Where have all the CDCs gone? For decades, Community Development Corporations tackled some of America’s most challenging problems: neighborhood revitalization, affordable housing, community economic development, workforce development and job creation, financial empowerment and food access.
Unfortunately, for many communities, the CDC model has faded away with cuts to funding and new philosophies taking root. No “new philosophy," however, has proven as effective as the Community Development Corporation model.
The Economic Opportunity Act of 1964
Senator Robert F. Kennedy and Republican Senator Jacob Javits set the tone for a new bipartisan social conscience that recognized that large segments of urban society had been left out of the American dream and needed to be included if the country as a whole was to prosper.
Aspirations for economic inclusion eventually gave birth to the Economic Opportunity Act of 1964, the signature piece of legislation that is credited with launching CDCs in every state as well as more than 1,000 Community Action Agencies nationally. Cited by some as the United States’ official declaration of War on Poverty, the Act specified a range of workforce training programs, urban and rural community action programs, special programs to combat poverty in rural areas and employment and investment incentives.
The First CDC
The first CDC was founded 52 years ago, in 1967, amidst a complex set of social and racial factors in the Brooklyn neighborhood of Bedford-Stuyvesant. Responding to increasing racial tensions both within New York City and nationally, Senator Robert F. Kennedy visited Bedford-Stuyvesant and worked with local residents to forge a new community development model that still underpins the foundational philosophy of many community development efforts.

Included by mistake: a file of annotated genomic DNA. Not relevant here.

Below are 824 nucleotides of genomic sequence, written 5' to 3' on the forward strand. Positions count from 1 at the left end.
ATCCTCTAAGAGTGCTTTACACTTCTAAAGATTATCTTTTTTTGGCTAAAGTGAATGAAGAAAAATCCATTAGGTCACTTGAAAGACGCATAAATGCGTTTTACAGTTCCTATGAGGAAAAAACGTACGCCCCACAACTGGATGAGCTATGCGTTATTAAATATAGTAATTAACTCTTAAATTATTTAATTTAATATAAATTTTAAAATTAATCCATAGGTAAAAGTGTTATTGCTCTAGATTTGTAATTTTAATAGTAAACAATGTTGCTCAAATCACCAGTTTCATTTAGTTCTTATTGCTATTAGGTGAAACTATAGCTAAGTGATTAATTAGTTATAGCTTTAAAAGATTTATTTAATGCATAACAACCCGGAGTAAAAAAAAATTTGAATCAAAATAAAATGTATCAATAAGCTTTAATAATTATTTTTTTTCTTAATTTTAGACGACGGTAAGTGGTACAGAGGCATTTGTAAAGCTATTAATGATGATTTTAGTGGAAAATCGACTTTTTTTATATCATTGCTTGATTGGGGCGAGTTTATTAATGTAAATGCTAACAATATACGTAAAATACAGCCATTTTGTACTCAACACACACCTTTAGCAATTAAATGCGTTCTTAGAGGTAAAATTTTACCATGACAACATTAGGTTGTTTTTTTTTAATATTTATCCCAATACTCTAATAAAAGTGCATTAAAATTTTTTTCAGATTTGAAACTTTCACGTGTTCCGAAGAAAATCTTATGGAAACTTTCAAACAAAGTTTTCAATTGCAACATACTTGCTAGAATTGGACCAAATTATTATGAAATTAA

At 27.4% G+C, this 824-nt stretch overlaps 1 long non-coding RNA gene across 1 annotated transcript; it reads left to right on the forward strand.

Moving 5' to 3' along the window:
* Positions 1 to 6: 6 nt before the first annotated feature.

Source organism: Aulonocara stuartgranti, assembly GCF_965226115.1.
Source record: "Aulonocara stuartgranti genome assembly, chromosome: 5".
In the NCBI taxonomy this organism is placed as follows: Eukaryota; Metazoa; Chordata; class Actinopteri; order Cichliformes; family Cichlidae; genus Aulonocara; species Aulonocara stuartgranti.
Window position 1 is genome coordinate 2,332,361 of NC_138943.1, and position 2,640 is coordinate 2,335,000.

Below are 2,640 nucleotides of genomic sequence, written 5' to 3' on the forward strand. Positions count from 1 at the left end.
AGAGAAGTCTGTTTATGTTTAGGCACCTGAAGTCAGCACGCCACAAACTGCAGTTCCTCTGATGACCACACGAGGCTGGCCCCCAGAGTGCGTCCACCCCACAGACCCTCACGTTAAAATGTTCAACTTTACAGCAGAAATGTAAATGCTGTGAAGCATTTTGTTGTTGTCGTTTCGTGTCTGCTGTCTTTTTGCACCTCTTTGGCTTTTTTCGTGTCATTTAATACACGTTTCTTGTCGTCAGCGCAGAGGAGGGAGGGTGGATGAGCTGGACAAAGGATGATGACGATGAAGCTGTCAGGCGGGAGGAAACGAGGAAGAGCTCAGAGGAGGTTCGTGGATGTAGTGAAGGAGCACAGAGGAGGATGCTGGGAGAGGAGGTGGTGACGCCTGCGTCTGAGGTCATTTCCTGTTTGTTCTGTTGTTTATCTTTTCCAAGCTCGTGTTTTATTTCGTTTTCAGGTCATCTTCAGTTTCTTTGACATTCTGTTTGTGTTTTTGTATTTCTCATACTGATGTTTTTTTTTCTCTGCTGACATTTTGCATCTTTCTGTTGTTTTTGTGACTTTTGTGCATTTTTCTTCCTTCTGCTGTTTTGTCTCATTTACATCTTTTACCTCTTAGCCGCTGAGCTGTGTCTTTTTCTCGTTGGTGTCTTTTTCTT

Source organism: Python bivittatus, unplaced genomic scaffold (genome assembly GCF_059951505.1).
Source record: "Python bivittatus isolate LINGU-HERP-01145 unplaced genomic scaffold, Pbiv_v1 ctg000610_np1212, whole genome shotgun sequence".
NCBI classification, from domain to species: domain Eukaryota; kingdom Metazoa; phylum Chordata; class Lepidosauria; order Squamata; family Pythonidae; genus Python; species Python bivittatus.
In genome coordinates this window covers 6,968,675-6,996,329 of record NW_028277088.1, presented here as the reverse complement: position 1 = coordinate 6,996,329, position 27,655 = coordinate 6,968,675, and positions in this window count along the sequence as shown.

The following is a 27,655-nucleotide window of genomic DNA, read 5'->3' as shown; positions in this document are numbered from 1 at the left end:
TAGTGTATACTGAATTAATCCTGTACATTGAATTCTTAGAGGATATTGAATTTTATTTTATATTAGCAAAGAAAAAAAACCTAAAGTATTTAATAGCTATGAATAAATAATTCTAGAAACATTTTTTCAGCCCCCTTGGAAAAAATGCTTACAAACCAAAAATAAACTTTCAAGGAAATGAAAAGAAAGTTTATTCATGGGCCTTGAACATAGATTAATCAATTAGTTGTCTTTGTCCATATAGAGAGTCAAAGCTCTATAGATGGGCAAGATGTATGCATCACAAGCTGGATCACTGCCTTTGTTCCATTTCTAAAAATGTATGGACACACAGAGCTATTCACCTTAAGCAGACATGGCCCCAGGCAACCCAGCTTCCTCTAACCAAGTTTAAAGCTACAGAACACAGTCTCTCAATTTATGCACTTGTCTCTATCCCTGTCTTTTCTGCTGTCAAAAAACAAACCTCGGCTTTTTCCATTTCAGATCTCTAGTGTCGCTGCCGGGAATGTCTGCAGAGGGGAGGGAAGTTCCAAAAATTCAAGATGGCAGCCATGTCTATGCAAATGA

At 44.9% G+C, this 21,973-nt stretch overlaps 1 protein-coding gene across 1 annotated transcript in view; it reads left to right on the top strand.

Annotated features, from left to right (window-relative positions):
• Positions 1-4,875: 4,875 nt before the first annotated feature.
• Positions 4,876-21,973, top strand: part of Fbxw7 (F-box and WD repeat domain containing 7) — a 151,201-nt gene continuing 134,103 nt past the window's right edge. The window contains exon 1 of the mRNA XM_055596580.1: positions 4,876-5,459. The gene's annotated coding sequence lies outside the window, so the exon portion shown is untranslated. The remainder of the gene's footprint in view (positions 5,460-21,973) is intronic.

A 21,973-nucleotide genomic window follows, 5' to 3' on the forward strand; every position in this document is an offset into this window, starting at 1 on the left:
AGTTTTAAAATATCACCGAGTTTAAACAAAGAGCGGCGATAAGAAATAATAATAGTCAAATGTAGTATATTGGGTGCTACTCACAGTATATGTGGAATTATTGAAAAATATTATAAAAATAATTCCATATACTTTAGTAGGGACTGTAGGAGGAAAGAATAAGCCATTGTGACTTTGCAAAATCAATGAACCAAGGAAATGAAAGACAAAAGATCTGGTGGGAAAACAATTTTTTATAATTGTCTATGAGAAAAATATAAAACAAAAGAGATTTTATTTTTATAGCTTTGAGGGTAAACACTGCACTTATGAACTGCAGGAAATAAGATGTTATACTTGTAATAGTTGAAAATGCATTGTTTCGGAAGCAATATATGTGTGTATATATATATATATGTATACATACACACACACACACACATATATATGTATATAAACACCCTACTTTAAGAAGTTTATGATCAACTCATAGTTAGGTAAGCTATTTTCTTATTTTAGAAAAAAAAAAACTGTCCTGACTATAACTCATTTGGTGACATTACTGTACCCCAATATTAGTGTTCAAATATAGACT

Senator Kennedy himself summed up the philosophy that inspired the creation of this first CDC: “An effort in one problem area is almost worthless. A program for housing, without simultaneous programs for jobs, education, welfare reform, healt, and economic development cannot succeed. The whole community must be involved as a whole.”
The first CDC in Bedford-Stuyvesant received its grants from the Stern Family Fund, J. M. Kaplan Fund, Ford Foundation and Astor Foundation. Seven months later they received a $7 million grant from the Department of Labor made possible by a 1966 amendment to the Economic Opportunity Act of 1964 drafted by Kennedy and Javits to provide the private sector with incentive payments in exchange for investments in impoverished areas. The Community Development Corporation concept was launched.
While CDCs are not as common nationally as they once were, they still have a significant impact.
For example, the Ohio CDC Association’s most recent impact report says CDCs across Ohio made substantial gains in multiple areas. In 2016 alone, these CDCs:
- Invested over $350 million in their communities through affordable housing, serving more than 39,000 households.
- Helped over 42,000 households with job training and small business development, resulting in 1,000 new or expanded local businesses that created more than 2,500 jobs in low income communities.
- Connected over 131,000 Ohioans to CDC food programs, including investing $2.6 million in food access programs.
- Improved the financial well-being of 35,000 people by investing $6.5 million in financial empowerment programs which leveraged more than $65 million of assets for low income people.
The combined efforts of Nonprofits and Social Services agencies in combating systemic poverty is exemplified by the Community Development Corporation. Perhaps it is time for us to take a fresh look at this legacy model.